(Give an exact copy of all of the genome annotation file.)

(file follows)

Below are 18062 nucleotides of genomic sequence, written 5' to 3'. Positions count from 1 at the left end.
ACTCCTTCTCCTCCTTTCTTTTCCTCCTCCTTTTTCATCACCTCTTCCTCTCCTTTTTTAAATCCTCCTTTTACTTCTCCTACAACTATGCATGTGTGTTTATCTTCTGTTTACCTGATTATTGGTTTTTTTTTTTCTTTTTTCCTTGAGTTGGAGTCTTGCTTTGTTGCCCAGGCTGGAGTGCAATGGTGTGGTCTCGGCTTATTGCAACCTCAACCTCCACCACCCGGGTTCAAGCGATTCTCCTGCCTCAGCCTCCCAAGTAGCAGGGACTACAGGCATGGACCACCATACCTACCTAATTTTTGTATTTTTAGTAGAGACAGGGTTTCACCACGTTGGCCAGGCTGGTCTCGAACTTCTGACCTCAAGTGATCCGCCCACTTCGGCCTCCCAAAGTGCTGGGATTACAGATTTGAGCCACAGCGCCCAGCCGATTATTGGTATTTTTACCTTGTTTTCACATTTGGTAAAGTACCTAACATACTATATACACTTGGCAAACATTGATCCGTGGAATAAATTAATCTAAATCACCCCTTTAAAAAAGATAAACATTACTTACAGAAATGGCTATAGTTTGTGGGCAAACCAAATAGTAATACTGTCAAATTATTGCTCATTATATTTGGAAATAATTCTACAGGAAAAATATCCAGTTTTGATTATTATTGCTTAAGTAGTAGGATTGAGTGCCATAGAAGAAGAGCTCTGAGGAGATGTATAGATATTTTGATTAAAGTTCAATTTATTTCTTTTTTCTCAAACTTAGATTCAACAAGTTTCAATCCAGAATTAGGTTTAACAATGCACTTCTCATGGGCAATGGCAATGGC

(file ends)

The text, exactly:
Below are 18062 nucleotides of genomic sequence, written 5' to 3'. Positions count from 1 at the left end.
ACTCCTTCTCCTCCTTTCTTTTCCTCCTCCTTTTTCATCACCTCTTCCTCTCCTTTTTTAAATCCTCCTTTTACTTCTCCTACAACTATGCATGTGTGTTTATCTTCTGTTTACCTGATTATTGGTTTTTTTTTTTCTTTTTTCCTTGAGTTGGAGTCTTGCTTTGTTGCCCAGGCTGGAGTGCAATGGTGTGGTCTCGGCTTATTGCAACCTCAACCTCCACCACCCGGGTTCAAGCGATTCTCCTGCCTCAGCCTCCCAAGTAGCAGGGACTACAGGCATGGACCACCATACCTACCTAATTTTTGTATTTTTAGTAGAGACAGGGTTTCACCACGTTGGCCAGGCTGGTCTCGAACTTCTGACCTCAAGTGATCCGCCCACTTCGGCCTCCCAAAGTGCTGGGATTACAGATTTGAGCCACAGCGCCCAGCCGATTATTGGTATTTTTACCTTGTTTTCACATTTGGTAAAGTACCTAACATACTATATACACTTGGCAAACATTGATCCGTGGAATAAATTAATCTAAATCACCCCTTTAAAAAAGATAAACATTACTTACAGAAATGGCTATAGTTTGTGGGCAAACCAAATAGTAATACTGTCAAATTATTGCTCATTATATTTGGAAATAATTCTACAGGAAAAATATCCAGTTTTGATTATTATTGCTTAAGTAGTAGGATTGAGTGCCATAGAAGAAGAGCTCTGAGGAGATGTATAGATATTTTGATTAAAGTTCAATTTATTTCTTTTTTCTCAAACTTAGATTCAACAAGTTTCAATCCAGAATTAGGTTTAACAATGCACTTCTCATGGGCAATGGCAATGGC